🪠 Data Pipelines
Storage Services

Updated at 2018-11-29 15:34

What is the type of your data?

  • Transactional: in-memory and database records.
  • Files: document, log, image, video, audio and other binary files.
  • Events: messages and data streams.

What is the temperature of your data? Data temperature is your assumption how frequently and fast you need to access the data in question. Data temperature effectively defines limits for data size and costs. Warmer data costs more per GB but is faster to access.

Hot Warm Cold Volume MB - GB GB - TB PB - EB Item Size KB KB - MB KB - TB Request Rate High Medium Low Latency ms ms - sec min - hours Cost High - Medium Medium - Low Low

Transactional Storages

Transactional storages are commonly called just databases.

If you are storing transactional data, you should consider these services:

  • Redis/Memcached: open source in-memory database.
  • PostgreSQL/MySQL: open source SQL database.
  • MongoDB/Cassandra/HBase: open source NoSQL database.
  • Amazon ElastiCache: managed in-memory database.
  • Amazon DynamoDB: managed NoSQL database.
  • Amazon RDS: managed SQL database.
  • Amazon Elasticsearch: managed search database (ElasticSearch)

Data structures, access patterns and data sizes hint which storage to use:

Data Structure: Database: Key-Value In-memory or NoSQL Fixed Schema SQL or NoSQL JSON Search or NoSQL No Structure S3 or Glacier Access Pattern: Database: Put/Get (hot) In-memory Put/Get (warm or cold) NoSQL Simple relationships (1:N, M:N) NoSQL Multi-table joins, transactions SQL Searching for Specific Trait Search In-memory NoSQL SQL Search Latency ms ms ms, sec ms, sec Volume GB GB-PB GB-64TB GB-TB Item Size KB 400KB max 64KB max KB but 2GB max Request Rate High High Medium Medium Cost/GB High Medium Medium Medium Durability Low High High Medium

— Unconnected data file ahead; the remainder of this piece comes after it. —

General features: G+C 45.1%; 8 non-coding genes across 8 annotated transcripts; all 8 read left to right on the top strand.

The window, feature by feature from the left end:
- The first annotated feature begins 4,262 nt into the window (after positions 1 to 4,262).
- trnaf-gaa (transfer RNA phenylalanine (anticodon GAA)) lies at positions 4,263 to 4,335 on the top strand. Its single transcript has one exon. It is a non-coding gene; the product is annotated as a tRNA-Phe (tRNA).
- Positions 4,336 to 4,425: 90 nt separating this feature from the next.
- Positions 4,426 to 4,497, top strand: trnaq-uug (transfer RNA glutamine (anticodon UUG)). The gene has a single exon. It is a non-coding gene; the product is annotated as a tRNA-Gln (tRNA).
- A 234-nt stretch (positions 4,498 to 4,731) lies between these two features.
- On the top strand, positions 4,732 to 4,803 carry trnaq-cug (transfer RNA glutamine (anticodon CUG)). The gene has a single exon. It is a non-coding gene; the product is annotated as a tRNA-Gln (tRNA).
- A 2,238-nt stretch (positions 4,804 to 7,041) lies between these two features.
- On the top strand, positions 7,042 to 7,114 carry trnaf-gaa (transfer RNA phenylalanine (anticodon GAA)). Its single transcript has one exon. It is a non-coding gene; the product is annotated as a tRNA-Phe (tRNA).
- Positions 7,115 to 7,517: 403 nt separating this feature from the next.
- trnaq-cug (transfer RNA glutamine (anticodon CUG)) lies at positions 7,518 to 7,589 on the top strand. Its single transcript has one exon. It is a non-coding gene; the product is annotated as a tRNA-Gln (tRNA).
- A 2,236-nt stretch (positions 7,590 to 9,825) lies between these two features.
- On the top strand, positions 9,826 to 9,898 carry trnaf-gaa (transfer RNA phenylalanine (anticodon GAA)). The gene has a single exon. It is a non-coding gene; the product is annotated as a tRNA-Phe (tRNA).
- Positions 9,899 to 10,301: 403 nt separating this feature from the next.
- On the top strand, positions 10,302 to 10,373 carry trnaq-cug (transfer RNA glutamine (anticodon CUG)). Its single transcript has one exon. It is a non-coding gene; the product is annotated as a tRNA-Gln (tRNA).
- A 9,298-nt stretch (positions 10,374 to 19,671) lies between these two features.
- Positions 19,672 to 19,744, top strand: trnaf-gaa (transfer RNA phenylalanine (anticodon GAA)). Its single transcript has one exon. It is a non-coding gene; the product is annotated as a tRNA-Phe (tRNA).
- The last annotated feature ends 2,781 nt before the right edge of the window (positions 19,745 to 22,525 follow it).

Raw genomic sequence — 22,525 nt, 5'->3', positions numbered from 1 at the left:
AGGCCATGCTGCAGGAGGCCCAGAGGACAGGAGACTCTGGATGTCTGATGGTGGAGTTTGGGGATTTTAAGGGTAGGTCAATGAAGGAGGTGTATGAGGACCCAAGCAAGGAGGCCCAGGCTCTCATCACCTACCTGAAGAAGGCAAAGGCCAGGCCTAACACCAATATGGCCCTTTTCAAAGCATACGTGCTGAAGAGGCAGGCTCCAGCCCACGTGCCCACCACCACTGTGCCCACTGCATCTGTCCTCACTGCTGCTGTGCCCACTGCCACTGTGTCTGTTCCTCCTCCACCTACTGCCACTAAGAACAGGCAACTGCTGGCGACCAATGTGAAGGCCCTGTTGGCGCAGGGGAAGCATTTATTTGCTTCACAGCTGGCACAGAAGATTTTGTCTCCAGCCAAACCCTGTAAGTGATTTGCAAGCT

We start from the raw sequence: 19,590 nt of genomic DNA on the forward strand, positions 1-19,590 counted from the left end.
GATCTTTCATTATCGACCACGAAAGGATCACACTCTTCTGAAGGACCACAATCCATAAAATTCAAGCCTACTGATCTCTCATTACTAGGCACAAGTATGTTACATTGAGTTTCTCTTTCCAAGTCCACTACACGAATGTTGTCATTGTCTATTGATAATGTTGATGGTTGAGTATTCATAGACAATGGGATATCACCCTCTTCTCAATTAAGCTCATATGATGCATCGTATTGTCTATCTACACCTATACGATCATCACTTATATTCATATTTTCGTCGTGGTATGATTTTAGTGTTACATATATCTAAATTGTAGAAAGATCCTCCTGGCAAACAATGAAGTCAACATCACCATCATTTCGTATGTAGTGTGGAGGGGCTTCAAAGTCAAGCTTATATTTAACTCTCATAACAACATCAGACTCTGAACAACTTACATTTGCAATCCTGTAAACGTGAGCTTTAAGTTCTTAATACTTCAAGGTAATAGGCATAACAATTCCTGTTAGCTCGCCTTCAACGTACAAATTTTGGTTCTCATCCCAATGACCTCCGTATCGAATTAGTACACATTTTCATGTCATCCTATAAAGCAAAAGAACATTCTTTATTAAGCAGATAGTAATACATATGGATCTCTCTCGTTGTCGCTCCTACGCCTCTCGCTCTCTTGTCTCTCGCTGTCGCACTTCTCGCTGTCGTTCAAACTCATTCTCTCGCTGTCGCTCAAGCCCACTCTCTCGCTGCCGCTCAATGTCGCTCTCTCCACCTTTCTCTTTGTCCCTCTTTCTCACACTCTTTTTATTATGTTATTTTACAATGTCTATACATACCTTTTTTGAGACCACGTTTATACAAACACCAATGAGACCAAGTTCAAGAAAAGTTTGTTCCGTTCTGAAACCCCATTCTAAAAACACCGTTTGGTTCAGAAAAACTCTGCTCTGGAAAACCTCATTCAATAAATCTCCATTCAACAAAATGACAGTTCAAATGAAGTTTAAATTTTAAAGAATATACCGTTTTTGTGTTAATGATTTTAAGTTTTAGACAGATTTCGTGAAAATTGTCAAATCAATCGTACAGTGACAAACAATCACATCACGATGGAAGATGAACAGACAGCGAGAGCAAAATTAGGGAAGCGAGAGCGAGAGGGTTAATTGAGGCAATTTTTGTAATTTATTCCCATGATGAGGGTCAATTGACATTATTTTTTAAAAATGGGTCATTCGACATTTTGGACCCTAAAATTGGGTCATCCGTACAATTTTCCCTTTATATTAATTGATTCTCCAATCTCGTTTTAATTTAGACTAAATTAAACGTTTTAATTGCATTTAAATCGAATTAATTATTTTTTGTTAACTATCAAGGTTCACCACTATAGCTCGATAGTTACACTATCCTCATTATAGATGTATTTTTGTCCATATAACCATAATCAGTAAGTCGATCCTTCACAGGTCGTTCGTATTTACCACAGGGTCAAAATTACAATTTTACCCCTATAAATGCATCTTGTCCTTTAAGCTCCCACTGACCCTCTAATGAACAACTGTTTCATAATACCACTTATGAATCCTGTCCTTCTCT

File Storages

If you are storing files, you should consider these services:

  • Apache Hadoop HDFS: a distributed file system for hot data.
  • AWS S3: the Swiss army knife of all files, for warm data.
  • AWS S3 Infrequent Access: the S3 extension for less frequently accessed data.
  • AWS Glacier: freezes your ice cold data to lower the costs.

S3 is a plausible choice in almost all file-storage cases. Choosing any other service is mainly for performance or cost optimization.

  • Zero maintenance.
  • Unlimited number of files.
  • Unlimited volume of data.
  • Natively supported by almost everything; even big data frameworks like Spark, Hive and Presto.
  • Automatic backups behind the scenes.
  • Easily secured with SSL and optional encryption at rest.
  • Cheap compared to the benefits.

Message and Stream Storages

Message and stream storages decouple producers and consumers. Producers create events and consumers process events. The stream storage is in-between to decouple these services.

Message and stream storages are temporary storages. They are meant to act as buffers that allow scaling. Most of these services have some retention time; how long messages stay in the storage.

If your data is streamed events, you should consider these services:

  • Amazon Kinesis Streams: managed stream storage and processing.
  • Amazon Kinesis Firehose: data forwarding to S3, Redshift or ElasticSearch.
  • Amazon DynamoDB: managed NoSQL database with stream support.
  • Apache Kafka: open-source streaming platform.

If your are sending simple messages, you should use these services:

  • Amazon SQS: managed message queue service, with optional FIFO queues.

  • Amazon SNS: managed publish/subscribe service, with optional retries.

    K.Streams K.Firehose DynamoDB Kafka SQS SNS Ordered Yes No Yes Yes Config Yes Delivery 1> 1> 1 1> 1> or 1 0> Retention1 7d None 24h 7d2 14d None Scale No Limit No Limit No Limit No Limit No Limit3 No limit Parallel4 Yes No Yes Yes No Yes Streaming5 Yes No Yes Yes No No Item Size 1MB 1MB 400KB 1MB6 256KB 256KB Cost High Low Low Medium Medium Low

    *1) Retention means how long messages stay in the storage. *2) Kafka retention is configurable, use multiple weeks if you wish. *3) 300 send, receive, or delete operations per second for FIFO queues, but batching of 10 messages can boost it up to 3000 TPS. *4) Parallel means parallel consumption of topics/queues. *5) Streaming means streaming to AWS MapReduce. *6) Kafka message size is highly configurable at-least up to 40MB, but remember to edit limit on all producer, broker, and consumer.


  • Big Data Architectural Pattern, AWS Loft Big Data Day, 2017-09-12